View Full Version : It must be a man thing

09-25-2009, 10:47 PM
Okay, I spit on my brush. There, I said it. But when I'm in the fever of scouring oil (H20 mixable) onto canvass, sometimes I run out of water. It happens. I've tried a little bit of whatever I'm imbibing ate the moment - wine, milk, beer, absinthe (no, just kidding about the absinthe), rarely water, after Benjamin Franklin's admonition, and found that just spitting on the brush is a darned good way of getting on with things. Now, please bear in mind that I live in an old three story Greek revival where water is a full flight of stairs, in either direction away from my studio. Am I the only one who does this?

Shirl Parker
09-26-2009, 09:25 AM
I'd fill a gallon bottle and keep it handy.

09-26-2009, 10:03 AM
You've taken the saying "putting yourself into your art" to whole new level.:lol: It certainly is a great option if you don't have water. :)

Jim D
09-26-2009, 10:09 AM
I'm not going to share the idea that first came to my mind. :lol: ;)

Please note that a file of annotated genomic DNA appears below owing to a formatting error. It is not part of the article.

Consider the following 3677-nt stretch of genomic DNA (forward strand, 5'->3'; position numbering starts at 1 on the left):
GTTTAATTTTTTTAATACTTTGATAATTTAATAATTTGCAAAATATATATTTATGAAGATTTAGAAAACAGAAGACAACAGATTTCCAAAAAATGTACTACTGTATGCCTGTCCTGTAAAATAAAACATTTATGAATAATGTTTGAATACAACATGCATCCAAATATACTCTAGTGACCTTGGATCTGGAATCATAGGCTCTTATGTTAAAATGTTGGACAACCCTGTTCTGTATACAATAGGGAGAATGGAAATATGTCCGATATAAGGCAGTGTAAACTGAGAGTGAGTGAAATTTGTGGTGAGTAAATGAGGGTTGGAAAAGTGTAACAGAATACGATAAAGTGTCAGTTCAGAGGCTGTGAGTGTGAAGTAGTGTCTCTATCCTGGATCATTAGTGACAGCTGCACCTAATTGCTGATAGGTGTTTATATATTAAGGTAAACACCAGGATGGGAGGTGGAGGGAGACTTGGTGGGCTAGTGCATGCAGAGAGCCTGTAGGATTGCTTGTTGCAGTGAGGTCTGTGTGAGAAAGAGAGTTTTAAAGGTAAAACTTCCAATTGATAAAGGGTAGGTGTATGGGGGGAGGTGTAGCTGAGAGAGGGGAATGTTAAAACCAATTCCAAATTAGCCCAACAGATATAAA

09-26-2009, 10:15 AM
Turner used to do it apparently, and so do I from time to time, and when I wash my brushes, once they are rinsed clean I shape them with my mouth to preserve the points ect

09-27-2009, 03:49 PM
That's a neat idea, but my wife, the professional chemical safety expert, would clobber me if she saw me with my brushes in my mouth.

09-27-2009, 04:19 PM
I'd also suggest that paintbrushes should go nowhere near your mouth.

If you want to reshape brushes after washing, dipping them in a dilute solution of gum arabic (its used by watercolourists) and shaping them as they dry is a good approach. Let them dry well, and you'll find it brings the brush back into shape - then rinse before reusing.


09-29-2009, 06:38 AM
I make sure the brushes are well washed and rinsed before doing this, but I guess I shouldn't really